The results of the YouGov poll are supported by the eight Tory MPs who make up the Gatwick Coordination Group. Led by MP Crispin Blunt, the group wrote to both May and then Tory leadership hopeful Andrea Leadsom on Friday calling for a swift decision. The letter said: “We are writing to urge you to confirm that, if successful in your bid to become leader of the Conservative Party, you will implement the Airports Commission’s recommendation for a third runway at Heathrow Airport.”
However, it remains to be seen who will be in May’s Cabinet and how that will influence the decision on expanding capacity at Heathrow. Boris Johnson and Justine Greening are well-known opponents.
Away from specific comments on infrastructure projects, what will May deliver in terms of the UK’s trade with the rest of the EU? This issue was one of the key reasons why many civil engineering bosses supported the Remain camp.
May has said she won’t invoke Article 50 before the end of the year, in order to get the exit negotiation strategy clear. In her leadership speech she said: “I want to be clear that as we conduct our negotiations, it must be a priority to allow British companies to trade with the single market in goods and services – but also to regain more control of the numbers of people who come here from Europe. Any attempt to wriggle out of that – especially from leadership candidates who campaigned to leave the EU by focusing on immigration – will be unacceptable to the public.”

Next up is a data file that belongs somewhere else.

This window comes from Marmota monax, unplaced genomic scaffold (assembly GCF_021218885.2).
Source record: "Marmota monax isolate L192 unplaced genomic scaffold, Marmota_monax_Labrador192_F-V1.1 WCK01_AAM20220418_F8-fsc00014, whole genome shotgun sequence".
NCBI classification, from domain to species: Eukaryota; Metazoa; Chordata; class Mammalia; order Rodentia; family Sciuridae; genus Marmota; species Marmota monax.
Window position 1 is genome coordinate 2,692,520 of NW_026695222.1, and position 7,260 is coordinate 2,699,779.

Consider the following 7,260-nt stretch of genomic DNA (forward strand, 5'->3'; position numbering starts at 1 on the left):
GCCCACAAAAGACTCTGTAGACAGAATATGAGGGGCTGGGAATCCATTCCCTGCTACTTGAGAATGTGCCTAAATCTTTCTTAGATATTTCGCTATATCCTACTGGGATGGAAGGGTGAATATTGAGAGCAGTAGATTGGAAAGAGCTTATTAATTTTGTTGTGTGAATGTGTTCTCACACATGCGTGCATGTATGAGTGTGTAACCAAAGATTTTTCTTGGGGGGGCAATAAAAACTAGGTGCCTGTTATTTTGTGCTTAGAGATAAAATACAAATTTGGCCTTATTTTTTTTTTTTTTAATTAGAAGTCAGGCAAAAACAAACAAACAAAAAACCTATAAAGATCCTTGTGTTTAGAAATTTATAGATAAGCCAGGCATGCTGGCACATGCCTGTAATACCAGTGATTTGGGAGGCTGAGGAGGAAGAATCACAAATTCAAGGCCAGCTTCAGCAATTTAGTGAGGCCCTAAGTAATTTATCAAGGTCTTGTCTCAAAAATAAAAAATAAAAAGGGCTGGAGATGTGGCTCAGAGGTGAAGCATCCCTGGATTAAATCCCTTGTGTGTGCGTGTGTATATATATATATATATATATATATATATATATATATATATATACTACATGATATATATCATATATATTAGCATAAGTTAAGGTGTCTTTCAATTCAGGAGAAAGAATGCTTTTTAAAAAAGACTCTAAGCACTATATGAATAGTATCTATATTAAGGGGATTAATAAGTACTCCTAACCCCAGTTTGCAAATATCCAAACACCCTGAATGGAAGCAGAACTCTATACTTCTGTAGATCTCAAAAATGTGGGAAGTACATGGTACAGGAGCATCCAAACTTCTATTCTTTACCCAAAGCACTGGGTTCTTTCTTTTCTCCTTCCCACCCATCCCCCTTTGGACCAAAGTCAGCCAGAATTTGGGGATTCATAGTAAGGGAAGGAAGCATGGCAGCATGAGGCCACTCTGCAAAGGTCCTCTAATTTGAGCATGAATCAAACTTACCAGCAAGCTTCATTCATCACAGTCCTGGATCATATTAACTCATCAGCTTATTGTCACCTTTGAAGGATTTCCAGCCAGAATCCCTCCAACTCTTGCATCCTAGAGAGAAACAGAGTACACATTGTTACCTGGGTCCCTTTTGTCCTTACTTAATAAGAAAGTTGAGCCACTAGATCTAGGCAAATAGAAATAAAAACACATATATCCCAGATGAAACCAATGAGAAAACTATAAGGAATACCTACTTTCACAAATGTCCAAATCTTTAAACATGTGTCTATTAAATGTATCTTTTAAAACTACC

She’s also introduced the idea of Treasury-backed infrastructure bonds for new projects and giving workers a place on a company’s board.
In terms of the status of the EU nationals that currently live and work in the UK – many in the infrastructure sector – May has said this will be part of the Brexit negotiation process. Although London’s Mayor Sadiq Khan has warned May against this, stating: “You cannot play politics with people’s lives.” A statement from the Cabinet Office has said that when the UK does leave the EU, it fully expects that the legal status of EU nationals living in the UK, and that of UK nationals in EU member states, to be properly protected.